Randal Olson has written a nice article on finding Waldo - Here’s Waldo: Computing the optimal search strategy for finding Waldo. Randal presents a variety of machine learning methods to find very good search paths among the 68 known locations of Waldo. Of course, there's no need for an approximation; modern algorithms can optimize tiny problems like these exactly.
One approach would be to treat this as a traveling salesman problem with Euclidean distances as edge weights, but you'll need to add a dummy node that has edge weight 0 to every node. Once you have the optimal tour, delete the dummy node and you have your optimal Hamiltonian path.
I haven't coded in the dummy node yet, but here's the Waldo problem as a traveling salesman problem using TSPLIB format.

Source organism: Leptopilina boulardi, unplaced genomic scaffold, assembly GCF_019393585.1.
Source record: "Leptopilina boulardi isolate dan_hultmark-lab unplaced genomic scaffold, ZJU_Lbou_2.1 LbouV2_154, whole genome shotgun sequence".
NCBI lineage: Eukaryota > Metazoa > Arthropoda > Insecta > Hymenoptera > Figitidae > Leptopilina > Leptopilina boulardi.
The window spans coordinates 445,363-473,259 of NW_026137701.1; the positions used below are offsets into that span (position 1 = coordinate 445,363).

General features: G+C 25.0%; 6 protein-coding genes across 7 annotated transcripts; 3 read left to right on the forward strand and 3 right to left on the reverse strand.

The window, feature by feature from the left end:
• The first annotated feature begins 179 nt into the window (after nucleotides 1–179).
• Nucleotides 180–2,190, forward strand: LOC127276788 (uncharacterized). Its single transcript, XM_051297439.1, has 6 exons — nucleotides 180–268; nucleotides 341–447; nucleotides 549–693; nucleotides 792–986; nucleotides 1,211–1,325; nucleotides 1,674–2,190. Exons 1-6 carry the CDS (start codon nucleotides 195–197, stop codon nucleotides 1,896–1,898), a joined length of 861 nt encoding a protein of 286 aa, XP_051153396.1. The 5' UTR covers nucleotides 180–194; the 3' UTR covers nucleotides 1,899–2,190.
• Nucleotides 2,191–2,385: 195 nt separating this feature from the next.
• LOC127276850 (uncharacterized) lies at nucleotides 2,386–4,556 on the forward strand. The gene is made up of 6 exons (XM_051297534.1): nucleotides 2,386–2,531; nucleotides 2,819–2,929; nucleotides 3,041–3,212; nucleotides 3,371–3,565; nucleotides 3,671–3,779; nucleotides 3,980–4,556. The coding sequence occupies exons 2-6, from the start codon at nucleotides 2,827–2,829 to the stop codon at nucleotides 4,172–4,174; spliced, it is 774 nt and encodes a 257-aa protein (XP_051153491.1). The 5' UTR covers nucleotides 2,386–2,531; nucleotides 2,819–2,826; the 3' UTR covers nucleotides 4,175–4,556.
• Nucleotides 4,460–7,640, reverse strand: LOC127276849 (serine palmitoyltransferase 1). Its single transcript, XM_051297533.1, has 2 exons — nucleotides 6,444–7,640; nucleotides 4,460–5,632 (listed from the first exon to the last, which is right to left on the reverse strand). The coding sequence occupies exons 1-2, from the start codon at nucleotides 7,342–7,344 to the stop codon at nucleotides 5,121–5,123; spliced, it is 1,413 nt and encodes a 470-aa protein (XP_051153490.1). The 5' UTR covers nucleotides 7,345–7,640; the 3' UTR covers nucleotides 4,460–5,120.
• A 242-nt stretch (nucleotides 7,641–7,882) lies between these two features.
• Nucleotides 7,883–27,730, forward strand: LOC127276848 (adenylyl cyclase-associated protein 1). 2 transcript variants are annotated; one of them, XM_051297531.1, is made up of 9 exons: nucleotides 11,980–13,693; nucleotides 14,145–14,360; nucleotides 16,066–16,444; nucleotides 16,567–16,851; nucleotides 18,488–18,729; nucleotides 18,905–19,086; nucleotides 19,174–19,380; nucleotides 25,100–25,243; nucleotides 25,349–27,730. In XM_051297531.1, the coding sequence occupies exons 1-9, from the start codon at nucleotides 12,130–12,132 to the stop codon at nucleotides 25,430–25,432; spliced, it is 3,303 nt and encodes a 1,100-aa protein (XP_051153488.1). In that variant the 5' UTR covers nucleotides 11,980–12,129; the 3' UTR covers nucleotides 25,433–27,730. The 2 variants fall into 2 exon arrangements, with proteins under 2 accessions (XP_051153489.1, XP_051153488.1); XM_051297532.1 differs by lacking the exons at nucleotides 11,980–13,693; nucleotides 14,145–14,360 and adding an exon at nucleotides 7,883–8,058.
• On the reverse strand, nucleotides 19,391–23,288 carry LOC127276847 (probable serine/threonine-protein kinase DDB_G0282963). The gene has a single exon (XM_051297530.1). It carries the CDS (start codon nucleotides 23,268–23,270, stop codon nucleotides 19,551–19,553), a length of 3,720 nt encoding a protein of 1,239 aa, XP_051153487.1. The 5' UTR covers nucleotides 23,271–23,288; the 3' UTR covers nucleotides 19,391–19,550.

The Condorde software package optimizes this in a fraction of a second:
I'll be updating this article to graphically show you the results for the optimal Hamiltonian path. There are also many additional questions I'll address. Do we really want to use this as our search path? We're obviously overfitting. Do we want to assume Waldo will never appear in a place he hasn't appeared before? When searching for Waldo we see an entire little area, not a point, so a realistic approach would be to develop a scanning algorithm that covers the entire image and accounts for our viewing point and posterior Waldo density. We can also jump where we're looking at from point to point quickly while not searching for Waldo, but scans are much slower.